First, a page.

“They have played a blinder.

“They are one of the reasons why the UK is at the forefront of this on vaccines and treatments.

“That means a vaccine will be available as soon as humanely possible and as soon as the science is proven.”

Prime Minister Boris Johnson tweeted: “This is very positive news. A huge well done to our brilliant, world-leading scientists & researchers at @UniofOxford.

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“There are no guarantees, we’re not there yet & further trials will be necessary – but this is an important step in the right direction.”

And First Minister Nicola Sturgeon posted on Twitter: “Really encouraging news. Let’s all keep everything crossed.”

Compared with the control group of those given a meningitis vaccine, the Covid-19 vaccine caused minor side effects of headaches and fever, but some of these could be reduced by taking paracetamol, the researchers said.

They add that it should confer protection for a minimum of six months, and reduce onward transmission of the virus to contacts.

However, the experts warn the current trial, published in The Lancet, is too preliminary to confirm whether the new vaccine meets these requirements.

The current results focus on the immune response measured in the laboratory, and further testing is needed to confirm whether the vaccine effectively protects against infection.

Phase two – in the UK only – and phase three trials to confirm whether it effectively protects against the virus are taking place in the UK, Brazil and South Africa.

The trial included 1,077 healthy adults aged 18-55 years with no history of Covid-19, and took place in five UK hospitals between 23 April and 21 May.

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Professor Adrian Hill, the director of the Oxford Jenner Institute that is developing the vaccine, said it was very unlikely that any immunity to Covid-19 would only be short term.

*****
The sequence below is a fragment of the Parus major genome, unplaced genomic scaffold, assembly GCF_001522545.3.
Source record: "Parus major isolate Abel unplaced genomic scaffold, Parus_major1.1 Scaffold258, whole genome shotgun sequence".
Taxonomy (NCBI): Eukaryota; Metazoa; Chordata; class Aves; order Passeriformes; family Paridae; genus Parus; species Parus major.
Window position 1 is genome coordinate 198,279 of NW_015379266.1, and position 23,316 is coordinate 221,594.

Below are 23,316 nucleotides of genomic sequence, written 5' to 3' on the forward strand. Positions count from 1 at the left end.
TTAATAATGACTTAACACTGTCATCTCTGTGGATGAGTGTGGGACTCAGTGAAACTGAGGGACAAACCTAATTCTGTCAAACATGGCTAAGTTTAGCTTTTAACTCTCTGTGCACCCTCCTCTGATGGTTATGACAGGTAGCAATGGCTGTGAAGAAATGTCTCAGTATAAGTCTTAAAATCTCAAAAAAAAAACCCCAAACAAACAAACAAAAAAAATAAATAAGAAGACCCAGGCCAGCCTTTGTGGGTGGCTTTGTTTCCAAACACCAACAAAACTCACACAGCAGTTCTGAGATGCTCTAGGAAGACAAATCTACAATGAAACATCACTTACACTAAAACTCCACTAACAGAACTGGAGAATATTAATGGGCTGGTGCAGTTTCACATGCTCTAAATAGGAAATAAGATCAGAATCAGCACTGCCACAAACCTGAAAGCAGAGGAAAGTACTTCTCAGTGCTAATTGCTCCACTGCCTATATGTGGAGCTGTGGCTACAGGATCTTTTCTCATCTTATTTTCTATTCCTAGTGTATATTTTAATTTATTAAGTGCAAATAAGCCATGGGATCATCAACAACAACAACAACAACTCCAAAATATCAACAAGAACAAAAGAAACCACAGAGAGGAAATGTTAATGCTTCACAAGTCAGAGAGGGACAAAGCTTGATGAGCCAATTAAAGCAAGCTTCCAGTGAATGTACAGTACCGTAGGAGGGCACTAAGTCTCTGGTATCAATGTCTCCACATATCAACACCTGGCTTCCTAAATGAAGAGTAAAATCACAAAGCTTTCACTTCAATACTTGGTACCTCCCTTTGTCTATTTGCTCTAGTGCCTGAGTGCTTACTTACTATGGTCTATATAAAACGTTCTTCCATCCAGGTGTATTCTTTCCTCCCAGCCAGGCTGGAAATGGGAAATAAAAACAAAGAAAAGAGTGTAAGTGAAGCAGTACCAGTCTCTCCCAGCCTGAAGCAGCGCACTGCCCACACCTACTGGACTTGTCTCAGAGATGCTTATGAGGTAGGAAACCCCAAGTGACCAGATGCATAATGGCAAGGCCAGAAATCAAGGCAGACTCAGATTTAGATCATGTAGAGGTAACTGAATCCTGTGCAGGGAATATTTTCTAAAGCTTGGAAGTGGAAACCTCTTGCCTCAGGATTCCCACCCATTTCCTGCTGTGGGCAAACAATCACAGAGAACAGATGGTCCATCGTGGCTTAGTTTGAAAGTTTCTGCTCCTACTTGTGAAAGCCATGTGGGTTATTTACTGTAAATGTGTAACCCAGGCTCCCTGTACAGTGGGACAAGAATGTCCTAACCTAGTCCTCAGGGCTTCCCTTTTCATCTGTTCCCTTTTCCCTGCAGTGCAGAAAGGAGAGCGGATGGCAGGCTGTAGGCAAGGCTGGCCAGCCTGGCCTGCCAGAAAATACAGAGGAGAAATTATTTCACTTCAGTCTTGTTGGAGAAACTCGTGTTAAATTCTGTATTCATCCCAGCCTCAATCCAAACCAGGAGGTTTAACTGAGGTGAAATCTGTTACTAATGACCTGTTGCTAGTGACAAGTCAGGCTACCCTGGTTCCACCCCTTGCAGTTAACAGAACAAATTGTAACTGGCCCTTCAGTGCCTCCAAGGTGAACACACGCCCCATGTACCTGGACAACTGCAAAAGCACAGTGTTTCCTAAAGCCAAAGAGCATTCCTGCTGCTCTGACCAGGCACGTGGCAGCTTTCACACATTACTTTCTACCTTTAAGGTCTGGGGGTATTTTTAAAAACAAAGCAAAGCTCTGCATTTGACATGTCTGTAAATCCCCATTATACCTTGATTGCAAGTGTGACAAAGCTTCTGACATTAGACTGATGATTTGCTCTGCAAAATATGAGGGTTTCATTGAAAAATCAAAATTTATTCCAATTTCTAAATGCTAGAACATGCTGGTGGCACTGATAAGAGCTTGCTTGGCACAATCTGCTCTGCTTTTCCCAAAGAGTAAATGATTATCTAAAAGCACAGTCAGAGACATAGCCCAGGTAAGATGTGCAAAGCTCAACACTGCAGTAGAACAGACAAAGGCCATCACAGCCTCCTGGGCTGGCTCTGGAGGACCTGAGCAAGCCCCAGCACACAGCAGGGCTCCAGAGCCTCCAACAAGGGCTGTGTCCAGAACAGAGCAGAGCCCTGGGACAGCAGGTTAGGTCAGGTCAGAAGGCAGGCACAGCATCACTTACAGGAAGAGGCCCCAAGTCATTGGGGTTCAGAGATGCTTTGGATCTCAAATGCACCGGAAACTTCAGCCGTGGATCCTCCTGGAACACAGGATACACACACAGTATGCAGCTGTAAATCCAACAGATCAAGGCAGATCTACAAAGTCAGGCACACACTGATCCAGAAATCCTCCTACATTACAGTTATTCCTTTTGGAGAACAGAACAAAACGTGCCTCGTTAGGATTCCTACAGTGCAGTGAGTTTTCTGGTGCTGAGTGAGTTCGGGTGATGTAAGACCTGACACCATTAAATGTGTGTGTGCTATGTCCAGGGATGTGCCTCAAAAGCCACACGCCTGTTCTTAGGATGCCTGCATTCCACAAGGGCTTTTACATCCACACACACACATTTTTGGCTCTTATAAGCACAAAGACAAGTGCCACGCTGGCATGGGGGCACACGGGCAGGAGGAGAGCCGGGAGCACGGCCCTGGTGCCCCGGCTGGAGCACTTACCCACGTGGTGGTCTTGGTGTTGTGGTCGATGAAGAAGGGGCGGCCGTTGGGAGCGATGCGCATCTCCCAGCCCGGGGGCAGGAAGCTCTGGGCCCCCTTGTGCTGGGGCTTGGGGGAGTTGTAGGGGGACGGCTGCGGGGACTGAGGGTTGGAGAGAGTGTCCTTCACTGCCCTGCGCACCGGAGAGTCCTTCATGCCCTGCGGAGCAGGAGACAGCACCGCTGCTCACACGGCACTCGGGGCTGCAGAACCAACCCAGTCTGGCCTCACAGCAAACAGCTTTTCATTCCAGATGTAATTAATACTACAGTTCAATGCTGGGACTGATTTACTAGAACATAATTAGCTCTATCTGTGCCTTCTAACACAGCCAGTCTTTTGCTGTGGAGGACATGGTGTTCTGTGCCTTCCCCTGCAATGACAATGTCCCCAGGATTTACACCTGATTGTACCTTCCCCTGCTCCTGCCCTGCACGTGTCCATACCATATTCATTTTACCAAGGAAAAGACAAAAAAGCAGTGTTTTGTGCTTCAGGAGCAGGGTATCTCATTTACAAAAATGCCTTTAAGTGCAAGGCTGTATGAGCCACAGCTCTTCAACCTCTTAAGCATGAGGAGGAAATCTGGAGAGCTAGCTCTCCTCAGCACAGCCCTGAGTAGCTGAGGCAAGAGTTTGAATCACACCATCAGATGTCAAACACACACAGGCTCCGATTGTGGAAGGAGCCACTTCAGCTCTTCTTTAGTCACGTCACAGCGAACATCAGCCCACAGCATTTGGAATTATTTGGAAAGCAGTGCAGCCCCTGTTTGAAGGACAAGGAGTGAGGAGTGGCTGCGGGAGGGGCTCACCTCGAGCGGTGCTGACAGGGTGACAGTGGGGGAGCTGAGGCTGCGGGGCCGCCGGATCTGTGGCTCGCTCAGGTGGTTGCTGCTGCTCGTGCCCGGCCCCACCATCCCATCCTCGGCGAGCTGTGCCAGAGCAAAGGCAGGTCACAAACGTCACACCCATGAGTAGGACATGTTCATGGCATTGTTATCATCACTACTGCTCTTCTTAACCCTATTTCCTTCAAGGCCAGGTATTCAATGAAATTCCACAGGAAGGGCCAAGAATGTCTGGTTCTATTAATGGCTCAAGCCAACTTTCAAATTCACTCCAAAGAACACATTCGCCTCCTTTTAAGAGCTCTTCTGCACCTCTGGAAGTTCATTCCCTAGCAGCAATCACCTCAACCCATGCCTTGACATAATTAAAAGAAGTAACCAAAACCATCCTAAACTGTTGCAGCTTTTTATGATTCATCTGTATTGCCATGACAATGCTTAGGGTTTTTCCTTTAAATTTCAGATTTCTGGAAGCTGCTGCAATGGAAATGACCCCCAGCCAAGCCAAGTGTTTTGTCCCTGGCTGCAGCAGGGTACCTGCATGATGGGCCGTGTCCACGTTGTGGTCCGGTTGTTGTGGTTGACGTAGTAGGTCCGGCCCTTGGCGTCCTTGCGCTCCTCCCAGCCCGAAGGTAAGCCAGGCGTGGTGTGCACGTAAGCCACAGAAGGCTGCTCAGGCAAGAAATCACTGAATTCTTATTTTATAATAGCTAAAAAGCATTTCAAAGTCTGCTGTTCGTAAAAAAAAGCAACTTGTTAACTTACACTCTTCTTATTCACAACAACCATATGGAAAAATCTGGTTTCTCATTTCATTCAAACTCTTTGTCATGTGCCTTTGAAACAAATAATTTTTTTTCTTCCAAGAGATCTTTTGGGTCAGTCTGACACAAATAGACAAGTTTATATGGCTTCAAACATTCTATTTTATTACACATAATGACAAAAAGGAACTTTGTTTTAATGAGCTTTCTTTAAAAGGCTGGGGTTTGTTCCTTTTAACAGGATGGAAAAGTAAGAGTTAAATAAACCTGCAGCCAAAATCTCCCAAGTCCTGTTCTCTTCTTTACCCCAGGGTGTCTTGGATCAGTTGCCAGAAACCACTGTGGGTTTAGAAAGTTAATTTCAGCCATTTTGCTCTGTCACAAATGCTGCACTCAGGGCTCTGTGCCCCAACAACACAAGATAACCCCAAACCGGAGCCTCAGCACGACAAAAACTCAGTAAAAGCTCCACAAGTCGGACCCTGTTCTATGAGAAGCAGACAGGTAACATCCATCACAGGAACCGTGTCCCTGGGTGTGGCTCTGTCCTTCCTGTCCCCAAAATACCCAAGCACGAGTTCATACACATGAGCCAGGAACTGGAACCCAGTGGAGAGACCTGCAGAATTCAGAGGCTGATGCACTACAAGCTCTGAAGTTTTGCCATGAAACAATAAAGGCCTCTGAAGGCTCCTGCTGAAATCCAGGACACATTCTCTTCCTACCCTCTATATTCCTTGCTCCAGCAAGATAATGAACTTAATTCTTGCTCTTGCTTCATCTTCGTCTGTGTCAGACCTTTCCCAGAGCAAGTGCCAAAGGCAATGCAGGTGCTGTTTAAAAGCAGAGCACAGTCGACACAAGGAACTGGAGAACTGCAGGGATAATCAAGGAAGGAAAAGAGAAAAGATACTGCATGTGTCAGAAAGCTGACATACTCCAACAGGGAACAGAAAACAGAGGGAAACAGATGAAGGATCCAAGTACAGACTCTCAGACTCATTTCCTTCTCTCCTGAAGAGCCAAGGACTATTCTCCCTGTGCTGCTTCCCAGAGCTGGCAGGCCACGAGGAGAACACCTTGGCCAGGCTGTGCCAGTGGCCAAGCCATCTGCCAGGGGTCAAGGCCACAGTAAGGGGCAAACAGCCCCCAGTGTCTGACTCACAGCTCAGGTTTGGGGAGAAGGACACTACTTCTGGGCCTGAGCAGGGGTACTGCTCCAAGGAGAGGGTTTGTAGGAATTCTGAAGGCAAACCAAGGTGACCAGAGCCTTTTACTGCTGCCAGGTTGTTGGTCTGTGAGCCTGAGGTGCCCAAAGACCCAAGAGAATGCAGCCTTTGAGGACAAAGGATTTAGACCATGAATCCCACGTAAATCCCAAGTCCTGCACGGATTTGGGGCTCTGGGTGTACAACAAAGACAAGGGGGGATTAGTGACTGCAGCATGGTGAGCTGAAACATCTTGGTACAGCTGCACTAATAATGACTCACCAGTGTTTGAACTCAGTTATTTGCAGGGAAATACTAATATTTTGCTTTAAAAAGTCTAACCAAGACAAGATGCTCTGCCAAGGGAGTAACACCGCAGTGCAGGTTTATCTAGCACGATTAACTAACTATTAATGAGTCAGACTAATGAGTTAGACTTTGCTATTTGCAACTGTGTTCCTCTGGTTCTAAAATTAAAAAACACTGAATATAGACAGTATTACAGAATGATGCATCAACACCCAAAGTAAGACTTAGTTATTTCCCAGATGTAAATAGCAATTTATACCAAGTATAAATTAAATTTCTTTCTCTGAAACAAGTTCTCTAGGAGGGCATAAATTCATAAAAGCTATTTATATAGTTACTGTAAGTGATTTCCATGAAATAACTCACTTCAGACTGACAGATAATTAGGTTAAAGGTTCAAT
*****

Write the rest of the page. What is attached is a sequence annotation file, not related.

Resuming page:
Speaking at a webinar organised by the Science Media Centre, Prof Hill said: “Making the assumption that if natural infection doesn’t give you immunity for very long therefore a vaccine won’t give you immunity for very long, that doesn’t follow.” He continued: “What matters is the type of vaccine technology you are using.

“The other upbeat response is that there aren’t really vaccines out there that just last for a few months. By and large vaccines last for some years, or at least a year and then you might need a top-up.

“[Immunity] is not going to disappear very quickly.”

Labour shadow health secretary Jon Ashworth welcomed the “encouraging and exciting” news and offered his support in tackling “poisonous anti-vax propaganda”.

But SNP health and social care spokeswoman Dr Philippa Whitford warned a widely available vaccine was “still some way off”.

Earlier, it was announced the UK Government had signed deals for 90 million doses of several promising Covid-19 vaccines, with more in the pipeline.

The latest deal is for vaccines being developed by an alliance between the pharmaceutical giants BioNtech and Pfizer as well as the firm Valneva

Valneva has a factory in Livingston, and the UK Government is expected to contribute to expanding this Scottish facility.

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Kate Bingham, chairwoman of the UK Vaccine Taskforce set up to ensure sufficient supplies of a vaccine, said she was hopeful one would be available by the end of the year.

She also said the goal of the taskforce was “to ensure that any successful vaccine is distributed across the globe, so that anybody who is at risk of infection is vaccinated”.